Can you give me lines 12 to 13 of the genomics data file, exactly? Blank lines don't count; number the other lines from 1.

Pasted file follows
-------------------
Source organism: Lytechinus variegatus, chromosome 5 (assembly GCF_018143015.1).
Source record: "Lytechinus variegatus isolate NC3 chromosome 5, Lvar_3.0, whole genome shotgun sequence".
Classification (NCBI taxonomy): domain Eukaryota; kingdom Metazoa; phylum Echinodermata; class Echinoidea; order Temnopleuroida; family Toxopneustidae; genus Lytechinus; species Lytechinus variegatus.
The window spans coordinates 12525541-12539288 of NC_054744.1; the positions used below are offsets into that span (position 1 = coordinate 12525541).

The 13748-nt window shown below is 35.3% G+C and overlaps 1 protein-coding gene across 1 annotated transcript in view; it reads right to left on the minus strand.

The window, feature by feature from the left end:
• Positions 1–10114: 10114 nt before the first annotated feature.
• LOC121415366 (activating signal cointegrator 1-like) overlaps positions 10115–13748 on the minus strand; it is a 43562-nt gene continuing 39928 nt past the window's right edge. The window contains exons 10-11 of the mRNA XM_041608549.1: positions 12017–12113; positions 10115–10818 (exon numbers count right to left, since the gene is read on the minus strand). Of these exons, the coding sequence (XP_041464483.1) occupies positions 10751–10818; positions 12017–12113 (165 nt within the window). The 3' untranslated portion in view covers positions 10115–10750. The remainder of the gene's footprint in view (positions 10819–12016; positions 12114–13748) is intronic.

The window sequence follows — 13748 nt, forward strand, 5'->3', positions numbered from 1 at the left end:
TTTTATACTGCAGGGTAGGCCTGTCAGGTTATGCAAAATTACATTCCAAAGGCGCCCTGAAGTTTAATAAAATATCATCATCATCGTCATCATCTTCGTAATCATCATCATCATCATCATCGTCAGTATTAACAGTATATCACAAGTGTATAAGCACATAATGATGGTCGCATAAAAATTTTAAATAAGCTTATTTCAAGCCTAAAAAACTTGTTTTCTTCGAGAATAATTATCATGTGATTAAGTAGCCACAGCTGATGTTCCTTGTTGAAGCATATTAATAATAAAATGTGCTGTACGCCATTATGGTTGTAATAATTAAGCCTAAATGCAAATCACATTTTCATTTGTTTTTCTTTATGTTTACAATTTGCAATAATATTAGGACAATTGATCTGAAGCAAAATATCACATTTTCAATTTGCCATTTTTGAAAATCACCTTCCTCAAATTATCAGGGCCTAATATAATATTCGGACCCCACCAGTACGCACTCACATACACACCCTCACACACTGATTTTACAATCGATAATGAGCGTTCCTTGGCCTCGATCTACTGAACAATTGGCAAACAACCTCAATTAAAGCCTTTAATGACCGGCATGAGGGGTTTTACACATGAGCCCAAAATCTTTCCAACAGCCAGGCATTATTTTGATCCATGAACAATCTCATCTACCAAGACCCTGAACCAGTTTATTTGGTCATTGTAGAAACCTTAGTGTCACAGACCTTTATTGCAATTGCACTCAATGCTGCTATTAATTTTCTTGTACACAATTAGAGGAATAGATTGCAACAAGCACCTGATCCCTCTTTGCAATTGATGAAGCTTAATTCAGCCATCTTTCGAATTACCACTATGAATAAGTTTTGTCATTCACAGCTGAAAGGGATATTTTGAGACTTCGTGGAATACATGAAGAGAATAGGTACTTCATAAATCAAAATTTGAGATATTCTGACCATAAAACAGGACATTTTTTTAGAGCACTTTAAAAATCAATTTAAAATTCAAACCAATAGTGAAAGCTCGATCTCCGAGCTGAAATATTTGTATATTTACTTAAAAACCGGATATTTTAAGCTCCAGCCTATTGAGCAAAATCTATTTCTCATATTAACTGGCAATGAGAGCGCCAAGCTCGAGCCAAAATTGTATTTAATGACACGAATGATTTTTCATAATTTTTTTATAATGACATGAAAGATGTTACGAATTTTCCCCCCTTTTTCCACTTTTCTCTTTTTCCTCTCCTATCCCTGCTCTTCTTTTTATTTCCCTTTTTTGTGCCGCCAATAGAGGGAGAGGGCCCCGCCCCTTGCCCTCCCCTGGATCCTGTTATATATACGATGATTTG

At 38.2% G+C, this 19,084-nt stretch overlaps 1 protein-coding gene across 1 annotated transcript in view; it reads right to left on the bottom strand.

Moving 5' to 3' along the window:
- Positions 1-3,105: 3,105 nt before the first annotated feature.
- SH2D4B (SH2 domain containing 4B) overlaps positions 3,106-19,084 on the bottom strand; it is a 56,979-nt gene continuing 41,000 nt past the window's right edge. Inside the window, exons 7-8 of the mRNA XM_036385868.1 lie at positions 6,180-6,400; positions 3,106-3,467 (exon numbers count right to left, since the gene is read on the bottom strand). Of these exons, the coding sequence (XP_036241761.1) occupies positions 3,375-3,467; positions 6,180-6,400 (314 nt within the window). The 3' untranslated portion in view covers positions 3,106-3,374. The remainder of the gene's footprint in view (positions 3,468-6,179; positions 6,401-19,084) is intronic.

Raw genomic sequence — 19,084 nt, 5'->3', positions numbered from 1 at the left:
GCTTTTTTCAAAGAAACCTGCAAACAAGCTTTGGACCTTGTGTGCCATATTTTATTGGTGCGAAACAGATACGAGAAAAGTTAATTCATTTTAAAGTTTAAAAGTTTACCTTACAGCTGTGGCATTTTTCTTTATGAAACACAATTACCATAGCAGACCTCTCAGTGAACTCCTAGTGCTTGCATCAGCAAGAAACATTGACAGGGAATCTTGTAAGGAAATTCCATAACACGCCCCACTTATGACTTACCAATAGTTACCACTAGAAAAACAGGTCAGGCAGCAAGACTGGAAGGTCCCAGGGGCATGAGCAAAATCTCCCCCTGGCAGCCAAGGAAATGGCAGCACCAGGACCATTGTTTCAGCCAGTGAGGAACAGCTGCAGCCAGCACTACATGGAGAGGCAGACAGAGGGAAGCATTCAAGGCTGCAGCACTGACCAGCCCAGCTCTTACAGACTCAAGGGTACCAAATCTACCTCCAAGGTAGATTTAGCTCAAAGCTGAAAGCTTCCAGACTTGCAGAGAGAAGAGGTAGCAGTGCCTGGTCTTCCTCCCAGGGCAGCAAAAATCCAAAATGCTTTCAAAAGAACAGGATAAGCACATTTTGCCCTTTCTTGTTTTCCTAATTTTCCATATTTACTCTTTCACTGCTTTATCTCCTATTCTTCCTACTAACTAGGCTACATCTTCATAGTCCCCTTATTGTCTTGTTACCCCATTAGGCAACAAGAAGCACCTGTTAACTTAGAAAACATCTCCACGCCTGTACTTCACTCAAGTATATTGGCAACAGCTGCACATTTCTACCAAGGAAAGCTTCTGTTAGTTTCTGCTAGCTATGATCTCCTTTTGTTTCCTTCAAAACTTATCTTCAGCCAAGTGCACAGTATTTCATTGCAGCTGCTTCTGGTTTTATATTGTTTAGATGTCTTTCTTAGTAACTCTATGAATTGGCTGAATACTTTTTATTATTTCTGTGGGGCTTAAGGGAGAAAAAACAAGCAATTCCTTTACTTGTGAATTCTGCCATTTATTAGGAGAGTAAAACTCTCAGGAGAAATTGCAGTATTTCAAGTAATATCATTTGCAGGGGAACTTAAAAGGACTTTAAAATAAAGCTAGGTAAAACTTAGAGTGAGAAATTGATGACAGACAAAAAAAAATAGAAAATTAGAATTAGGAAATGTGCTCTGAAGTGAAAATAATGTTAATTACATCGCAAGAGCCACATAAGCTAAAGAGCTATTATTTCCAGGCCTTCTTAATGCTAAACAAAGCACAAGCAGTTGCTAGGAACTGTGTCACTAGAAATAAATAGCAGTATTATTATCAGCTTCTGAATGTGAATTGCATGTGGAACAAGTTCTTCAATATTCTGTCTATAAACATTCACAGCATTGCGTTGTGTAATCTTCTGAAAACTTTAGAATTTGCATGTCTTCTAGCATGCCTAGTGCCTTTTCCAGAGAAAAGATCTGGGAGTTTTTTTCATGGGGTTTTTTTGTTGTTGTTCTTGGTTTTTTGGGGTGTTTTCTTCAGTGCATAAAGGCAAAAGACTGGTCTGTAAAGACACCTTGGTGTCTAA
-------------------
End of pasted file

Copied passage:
Moving 5' to 3' along the window:
- Positions 1-3,105: 3,105 nt before the first annotated feature.